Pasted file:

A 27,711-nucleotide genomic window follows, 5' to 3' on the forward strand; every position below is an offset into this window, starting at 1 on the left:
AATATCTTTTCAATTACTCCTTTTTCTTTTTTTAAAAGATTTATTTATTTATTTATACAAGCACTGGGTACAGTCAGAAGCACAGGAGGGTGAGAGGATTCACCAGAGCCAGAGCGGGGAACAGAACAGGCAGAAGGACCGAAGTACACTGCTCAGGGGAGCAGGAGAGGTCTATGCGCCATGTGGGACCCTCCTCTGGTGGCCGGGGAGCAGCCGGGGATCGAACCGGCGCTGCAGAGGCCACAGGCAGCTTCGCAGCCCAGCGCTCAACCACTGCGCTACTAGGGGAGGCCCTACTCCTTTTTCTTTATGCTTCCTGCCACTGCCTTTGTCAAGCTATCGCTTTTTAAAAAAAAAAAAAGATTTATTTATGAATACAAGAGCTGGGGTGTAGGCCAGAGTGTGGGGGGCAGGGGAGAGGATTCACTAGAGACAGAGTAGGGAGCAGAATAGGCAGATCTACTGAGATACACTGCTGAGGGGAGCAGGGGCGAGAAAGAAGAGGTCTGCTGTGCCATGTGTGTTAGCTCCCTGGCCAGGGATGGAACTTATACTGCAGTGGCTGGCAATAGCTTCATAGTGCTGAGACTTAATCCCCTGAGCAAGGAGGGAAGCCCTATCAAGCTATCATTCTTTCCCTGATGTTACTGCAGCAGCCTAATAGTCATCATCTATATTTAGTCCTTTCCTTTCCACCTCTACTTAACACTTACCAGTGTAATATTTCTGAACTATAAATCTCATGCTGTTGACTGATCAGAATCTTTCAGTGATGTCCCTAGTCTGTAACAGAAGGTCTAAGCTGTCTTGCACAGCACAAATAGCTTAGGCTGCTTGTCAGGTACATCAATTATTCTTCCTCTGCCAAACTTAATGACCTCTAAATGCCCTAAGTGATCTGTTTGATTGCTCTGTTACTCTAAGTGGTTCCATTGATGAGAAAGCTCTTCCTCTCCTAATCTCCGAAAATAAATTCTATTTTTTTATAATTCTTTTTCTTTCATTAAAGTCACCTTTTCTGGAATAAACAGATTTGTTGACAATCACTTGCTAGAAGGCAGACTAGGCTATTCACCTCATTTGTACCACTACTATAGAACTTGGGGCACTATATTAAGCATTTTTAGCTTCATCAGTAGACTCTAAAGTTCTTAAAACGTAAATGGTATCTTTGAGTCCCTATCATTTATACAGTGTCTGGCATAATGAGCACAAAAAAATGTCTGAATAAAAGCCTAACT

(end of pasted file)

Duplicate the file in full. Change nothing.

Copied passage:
A 27,711-nucleotide genomic window follows, 5' to 3' on the forward strand; every position below is an offset into this window, starting at 1 on the left:
AATATCTTTTCAATTACTCCTTTTTCTTTTTTTAAAAGATTTATTTATTTATTTATACAAGCACTGGGTACAGTCAGAAGCACAGGAGGGTGAGAGGATTCACCAGAGCCAGAGCGGGGAACAGAACAGGCAGAAGGACCGAAGTACACTGCTCAGGGGAGCAGGAGAGGTCTATGCGCCATGTGGGACCCTCCTCTGGTGGCCGGGGAGCAGCCGGGGATCGAACCGGCGCTGCAGAGGCCACAGGCAGCTTCGCAGCCCAGCGCTCAACCACTGCGCTACTAGGGGAGGCCCTACTCCTTTTTCTTTATGCTTCCTGCCACTGCCTTTGTCAAGCTATCGCTTTTTAAAAAAAAAAAAAGATTTATTTATGAATACAAGAGCTGGGGTGTAGGCCAGAGTGTGGGGGGCAGGGGAGAGGATTCACTAGAGACAGAGTAGGGAGCAGAATAGGCAGATCTACTGAGATACACTGCTGAGGGGAGCAGGGGCGAGAAAGAAGAGGTCTGCTGTGCCATGTGTGTTAGCTCCCTGGCCAGGGATGGAACTTATACTGCAGTGGCTGGCAATAGCTTCATAGTGCTGAGACTTAATCCCCTGAGCAAGGAGGGAAGCCCTATCAAGCTATCATTCTTTCCCTGATGTTACTGCAGCAGCCTAATAGTCATCATCTATATTTAGTCCTTTCCTTTCCACCTCTACTTAACACTTACCAGTGTAATATTTCTGAACTATAAATCTCATGCTGTTGACTGATCAGAATCTTTCAGTGATGTCCCTAGTCTGTAACAGAAGGTCTAAGCTGTCTTGCACAGCACAAATAGCTTAGGCTGCTTGTCAGGTACATCAATTATTCTTCCTCTGCCAAACTTAATGACCTCTAAATGCCCTAAGTGATCTGTTTGATTGCTCTGTTACTCTAAGTGGTTCCATTGATGAGAAAGCTCTTCCTCTCCTAATCTCCGAAAATAAATTCTATTTTTTTATAATTCTTTTTCTTTCATTAAAGTCACCTTTTCTGGAATAAACAGATTTGTTGACAATCACTTGCTAGAAGGCAGACTAGGCTATTCACCTCATTTGTACCACTACTATAGAACTTGGGGCACTATATTAAGCATTTTTAGCTTCATCAGTAGACTCTAAAGTTCTTAAAACGTAAATGGTATCTTTGAGTCCCTATCATTTATACAGTGTCTGGCATAATGAGCACAAAAAAATGTCTGAATAAAAGCCTAACT